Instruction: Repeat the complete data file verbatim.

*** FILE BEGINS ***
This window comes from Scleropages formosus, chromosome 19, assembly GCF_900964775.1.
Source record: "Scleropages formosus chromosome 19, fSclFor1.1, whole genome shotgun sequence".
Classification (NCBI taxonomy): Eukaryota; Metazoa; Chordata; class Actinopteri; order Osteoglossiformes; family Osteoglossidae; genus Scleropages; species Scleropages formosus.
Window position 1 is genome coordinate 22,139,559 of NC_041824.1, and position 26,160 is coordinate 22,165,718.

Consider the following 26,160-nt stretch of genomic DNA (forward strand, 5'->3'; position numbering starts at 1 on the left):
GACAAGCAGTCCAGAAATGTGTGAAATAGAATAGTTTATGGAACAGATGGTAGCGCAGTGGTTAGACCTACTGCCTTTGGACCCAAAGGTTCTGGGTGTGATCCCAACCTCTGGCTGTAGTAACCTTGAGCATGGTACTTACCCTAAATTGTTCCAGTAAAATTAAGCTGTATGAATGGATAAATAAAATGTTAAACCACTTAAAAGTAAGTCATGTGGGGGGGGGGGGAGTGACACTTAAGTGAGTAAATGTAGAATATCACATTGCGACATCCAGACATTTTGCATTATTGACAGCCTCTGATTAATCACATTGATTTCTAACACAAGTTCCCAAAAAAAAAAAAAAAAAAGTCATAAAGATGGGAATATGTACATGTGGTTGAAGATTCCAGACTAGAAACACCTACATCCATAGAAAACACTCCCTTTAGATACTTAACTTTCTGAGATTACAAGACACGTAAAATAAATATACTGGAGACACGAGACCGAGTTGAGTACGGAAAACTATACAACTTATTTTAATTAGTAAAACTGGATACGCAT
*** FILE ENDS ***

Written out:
This window comes from Scleropages formosus, chromosome 19, assembly GCF_900964775.1.
Source record: "Scleropages formosus chromosome 19, fSclFor1.1, whole genome shotgun sequence".
Classification (NCBI taxonomy): Eukaryota; Metazoa; Chordata; class Actinopteri; order Osteoglossiformes; family Osteoglossidae; genus Scleropages; species Scleropages formosus.
Window position 1 is genome coordinate 22,139,559 of NC_041824.1, and position 26,160 is coordinate 22,165,718.

Consider the following 26,160-nt stretch of genomic DNA (forward strand, 5'->3'; position numbering starts at 1 on the left):
GACAAGCAGTCCAGAAATGTGTGAAATAGAATAGTTTATGGAACAGATGGTAGCGCAGTGGTTAGACCTACTGCCTTTGGACCCAAAGGTTCTGGGTGTGATCCCAACCTCTGGCTGTAGTAACCTTGAGCATGGTACTTACCCTAAATTGTTCCAGTAAAATTAAGCTGTATGAATGGATAAATAAAATGTTAAACCACTTAAAAGTAAGTCATGTGGGGGGGGGGGGAGTGACACTTAAGTGAGTAAATGTAGAATATCACATTGCGACATCCAGACATTTTGCATTATTGACAGCCTCTGATTAATCACATTGATTTCTAACACAAGTTCCCAAAAAAAAAAAAAAAAAAGTCATAAAGATGGGAATATGTACATGTGGTTGAAGATTCCAGACTAGAAACACCTACATCCATAGAAAACACTCCCTTTAGATACTTAACTTTCTGAGATTACAAGACACGTAAAATAAATATACTGGAGACACGAGACCGAGTTGAGTACGGAAAACTATACAACTTATTTTAATTAGTAAAACTGGATACGCAT